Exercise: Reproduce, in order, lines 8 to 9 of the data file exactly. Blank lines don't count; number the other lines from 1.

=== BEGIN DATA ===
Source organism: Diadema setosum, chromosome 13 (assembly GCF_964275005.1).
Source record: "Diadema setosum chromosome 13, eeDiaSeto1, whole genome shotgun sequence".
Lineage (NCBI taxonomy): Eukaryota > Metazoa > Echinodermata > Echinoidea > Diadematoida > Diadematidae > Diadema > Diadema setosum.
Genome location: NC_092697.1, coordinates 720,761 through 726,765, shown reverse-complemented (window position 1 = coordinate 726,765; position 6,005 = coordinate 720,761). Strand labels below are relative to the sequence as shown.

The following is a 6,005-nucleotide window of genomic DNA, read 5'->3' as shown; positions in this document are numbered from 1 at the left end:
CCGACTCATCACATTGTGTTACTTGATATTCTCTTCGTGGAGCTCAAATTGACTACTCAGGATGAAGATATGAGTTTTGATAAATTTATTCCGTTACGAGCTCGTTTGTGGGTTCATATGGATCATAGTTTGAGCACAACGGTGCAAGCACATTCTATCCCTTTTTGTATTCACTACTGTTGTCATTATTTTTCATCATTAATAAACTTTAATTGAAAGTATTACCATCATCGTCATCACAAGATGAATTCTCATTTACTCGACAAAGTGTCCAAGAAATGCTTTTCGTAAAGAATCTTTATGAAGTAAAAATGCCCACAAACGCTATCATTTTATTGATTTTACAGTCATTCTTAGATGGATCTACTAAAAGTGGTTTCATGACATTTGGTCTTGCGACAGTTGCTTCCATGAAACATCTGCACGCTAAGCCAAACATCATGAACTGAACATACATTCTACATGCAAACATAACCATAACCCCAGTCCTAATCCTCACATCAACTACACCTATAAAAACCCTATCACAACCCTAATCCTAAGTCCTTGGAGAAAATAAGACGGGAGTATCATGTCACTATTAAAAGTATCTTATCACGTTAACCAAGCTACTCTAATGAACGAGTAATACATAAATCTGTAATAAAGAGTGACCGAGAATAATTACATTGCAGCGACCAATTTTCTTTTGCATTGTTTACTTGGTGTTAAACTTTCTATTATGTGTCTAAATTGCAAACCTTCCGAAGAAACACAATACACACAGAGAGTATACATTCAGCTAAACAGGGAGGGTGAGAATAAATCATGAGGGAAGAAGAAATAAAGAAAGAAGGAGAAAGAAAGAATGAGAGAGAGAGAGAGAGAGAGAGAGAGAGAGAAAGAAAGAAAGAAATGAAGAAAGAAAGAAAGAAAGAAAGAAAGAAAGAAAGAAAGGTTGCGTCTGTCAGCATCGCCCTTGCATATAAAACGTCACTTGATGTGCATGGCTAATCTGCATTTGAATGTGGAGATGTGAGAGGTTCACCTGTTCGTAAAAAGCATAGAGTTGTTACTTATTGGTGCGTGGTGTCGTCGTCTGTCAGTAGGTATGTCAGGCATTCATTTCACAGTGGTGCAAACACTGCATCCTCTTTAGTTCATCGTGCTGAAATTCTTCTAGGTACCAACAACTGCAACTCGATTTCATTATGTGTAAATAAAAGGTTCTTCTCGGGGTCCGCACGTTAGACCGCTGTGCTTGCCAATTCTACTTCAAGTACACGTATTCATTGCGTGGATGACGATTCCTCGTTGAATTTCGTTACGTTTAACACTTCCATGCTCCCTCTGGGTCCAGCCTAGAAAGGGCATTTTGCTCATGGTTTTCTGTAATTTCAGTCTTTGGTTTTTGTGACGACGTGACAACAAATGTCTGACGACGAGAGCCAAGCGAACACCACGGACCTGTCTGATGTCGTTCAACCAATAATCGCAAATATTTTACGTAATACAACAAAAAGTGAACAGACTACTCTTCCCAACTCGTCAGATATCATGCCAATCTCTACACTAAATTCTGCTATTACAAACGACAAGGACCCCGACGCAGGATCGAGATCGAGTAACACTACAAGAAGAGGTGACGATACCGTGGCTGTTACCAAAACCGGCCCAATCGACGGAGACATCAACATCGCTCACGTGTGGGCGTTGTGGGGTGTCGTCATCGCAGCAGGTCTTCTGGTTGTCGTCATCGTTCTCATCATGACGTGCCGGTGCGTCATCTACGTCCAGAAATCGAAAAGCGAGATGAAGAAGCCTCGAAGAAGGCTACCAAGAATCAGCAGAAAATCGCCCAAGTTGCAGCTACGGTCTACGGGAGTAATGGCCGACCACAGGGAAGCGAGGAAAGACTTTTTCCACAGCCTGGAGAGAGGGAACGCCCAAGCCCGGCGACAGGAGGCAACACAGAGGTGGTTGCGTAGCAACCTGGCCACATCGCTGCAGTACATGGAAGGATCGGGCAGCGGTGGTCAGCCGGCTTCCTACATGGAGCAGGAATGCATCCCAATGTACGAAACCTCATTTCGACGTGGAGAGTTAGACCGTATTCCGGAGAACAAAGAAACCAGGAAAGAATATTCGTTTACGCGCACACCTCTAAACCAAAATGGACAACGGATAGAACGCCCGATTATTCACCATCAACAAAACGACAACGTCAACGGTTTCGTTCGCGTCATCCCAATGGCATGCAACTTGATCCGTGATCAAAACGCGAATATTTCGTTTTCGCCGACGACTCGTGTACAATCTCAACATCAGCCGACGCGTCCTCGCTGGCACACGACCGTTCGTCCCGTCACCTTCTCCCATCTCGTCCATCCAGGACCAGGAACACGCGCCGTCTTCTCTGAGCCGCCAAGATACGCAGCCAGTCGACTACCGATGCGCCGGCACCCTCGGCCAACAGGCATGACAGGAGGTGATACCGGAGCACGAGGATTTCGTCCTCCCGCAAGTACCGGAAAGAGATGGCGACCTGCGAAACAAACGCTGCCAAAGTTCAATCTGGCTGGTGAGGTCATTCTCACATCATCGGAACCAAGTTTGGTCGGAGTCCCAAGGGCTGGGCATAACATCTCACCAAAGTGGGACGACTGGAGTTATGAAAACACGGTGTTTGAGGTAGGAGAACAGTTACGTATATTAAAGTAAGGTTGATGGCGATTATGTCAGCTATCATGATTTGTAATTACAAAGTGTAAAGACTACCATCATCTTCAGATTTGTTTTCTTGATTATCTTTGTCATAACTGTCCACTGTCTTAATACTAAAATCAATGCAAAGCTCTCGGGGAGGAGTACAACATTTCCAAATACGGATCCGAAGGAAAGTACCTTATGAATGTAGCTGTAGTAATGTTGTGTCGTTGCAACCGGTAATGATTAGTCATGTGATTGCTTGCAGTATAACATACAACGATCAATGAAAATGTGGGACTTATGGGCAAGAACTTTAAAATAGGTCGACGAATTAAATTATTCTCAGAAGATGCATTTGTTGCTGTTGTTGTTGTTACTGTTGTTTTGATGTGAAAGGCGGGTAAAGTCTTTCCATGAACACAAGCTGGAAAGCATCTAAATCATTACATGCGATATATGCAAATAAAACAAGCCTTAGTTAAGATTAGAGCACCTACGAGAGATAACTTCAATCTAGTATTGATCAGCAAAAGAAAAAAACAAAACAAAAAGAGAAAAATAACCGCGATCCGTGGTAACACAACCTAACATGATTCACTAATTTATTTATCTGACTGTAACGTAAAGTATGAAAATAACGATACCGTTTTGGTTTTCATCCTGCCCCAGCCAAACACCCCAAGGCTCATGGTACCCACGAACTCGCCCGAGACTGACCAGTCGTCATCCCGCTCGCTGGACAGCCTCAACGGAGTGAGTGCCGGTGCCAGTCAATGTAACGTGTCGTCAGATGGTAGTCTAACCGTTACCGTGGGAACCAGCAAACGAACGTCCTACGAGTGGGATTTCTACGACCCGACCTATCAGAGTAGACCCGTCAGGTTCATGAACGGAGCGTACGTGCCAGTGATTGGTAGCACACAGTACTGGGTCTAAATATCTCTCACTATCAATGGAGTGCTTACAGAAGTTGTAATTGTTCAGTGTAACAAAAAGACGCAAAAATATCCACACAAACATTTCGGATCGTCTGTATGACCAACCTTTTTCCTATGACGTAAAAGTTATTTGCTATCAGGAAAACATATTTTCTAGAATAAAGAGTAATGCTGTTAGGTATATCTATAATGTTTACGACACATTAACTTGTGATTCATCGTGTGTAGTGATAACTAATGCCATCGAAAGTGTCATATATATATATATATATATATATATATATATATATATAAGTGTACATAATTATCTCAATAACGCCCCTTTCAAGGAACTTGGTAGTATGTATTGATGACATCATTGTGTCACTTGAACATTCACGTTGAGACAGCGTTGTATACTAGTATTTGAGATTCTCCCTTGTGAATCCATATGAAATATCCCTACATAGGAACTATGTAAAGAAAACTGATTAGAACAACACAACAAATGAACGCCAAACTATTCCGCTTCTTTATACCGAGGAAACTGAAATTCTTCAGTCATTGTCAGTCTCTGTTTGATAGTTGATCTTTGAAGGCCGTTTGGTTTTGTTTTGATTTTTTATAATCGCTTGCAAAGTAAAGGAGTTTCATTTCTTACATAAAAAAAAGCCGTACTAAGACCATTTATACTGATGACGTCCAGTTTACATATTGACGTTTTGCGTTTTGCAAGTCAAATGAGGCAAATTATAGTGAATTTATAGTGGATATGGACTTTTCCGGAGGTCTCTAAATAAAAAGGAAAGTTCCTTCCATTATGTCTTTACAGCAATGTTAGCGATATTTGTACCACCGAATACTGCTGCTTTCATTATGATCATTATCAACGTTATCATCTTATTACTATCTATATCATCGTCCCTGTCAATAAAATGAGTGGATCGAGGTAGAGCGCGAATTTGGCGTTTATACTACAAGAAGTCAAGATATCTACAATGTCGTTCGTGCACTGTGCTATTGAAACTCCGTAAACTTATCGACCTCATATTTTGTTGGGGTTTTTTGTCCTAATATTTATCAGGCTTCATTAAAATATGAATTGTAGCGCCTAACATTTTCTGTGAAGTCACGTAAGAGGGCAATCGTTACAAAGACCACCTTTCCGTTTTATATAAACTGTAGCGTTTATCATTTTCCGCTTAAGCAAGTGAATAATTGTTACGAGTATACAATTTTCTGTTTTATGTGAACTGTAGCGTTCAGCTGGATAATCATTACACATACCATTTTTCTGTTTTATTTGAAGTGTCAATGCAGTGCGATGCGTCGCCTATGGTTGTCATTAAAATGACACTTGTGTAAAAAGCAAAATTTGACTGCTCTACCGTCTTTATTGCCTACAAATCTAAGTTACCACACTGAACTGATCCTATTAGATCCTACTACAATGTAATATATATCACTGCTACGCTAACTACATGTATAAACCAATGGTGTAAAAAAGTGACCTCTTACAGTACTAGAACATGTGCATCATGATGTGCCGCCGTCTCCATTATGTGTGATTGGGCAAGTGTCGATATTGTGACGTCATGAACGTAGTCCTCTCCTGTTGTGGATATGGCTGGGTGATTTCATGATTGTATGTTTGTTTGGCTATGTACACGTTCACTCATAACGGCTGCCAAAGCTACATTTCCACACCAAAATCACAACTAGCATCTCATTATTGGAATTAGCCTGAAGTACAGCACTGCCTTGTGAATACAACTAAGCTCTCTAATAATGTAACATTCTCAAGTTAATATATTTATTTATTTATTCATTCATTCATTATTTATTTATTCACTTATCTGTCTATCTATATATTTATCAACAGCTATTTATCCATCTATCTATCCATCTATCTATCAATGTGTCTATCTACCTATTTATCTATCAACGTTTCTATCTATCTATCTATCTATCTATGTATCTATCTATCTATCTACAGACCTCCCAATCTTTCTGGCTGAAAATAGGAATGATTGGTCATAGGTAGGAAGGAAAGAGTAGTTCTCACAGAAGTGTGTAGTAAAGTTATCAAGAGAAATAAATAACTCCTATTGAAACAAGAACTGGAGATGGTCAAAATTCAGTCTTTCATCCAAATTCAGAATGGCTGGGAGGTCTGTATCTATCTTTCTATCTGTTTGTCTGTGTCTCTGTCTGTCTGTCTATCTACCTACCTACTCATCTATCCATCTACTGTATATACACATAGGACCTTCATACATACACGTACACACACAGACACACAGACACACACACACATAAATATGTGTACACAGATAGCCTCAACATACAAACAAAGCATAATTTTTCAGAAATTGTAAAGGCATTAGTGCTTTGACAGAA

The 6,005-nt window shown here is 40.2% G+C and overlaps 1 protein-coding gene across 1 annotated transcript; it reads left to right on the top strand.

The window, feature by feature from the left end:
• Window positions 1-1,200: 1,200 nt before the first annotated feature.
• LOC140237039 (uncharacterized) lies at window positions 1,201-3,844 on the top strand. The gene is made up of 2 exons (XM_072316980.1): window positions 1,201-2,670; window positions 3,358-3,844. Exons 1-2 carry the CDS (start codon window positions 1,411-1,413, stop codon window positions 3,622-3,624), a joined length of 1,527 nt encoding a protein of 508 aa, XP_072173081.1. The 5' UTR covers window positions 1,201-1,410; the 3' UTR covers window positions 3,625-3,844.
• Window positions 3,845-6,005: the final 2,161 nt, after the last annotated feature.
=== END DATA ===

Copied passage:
The window, feature by feature from the left end:
• Window positions 1-1,200: 1,200 nt before the first annotated feature.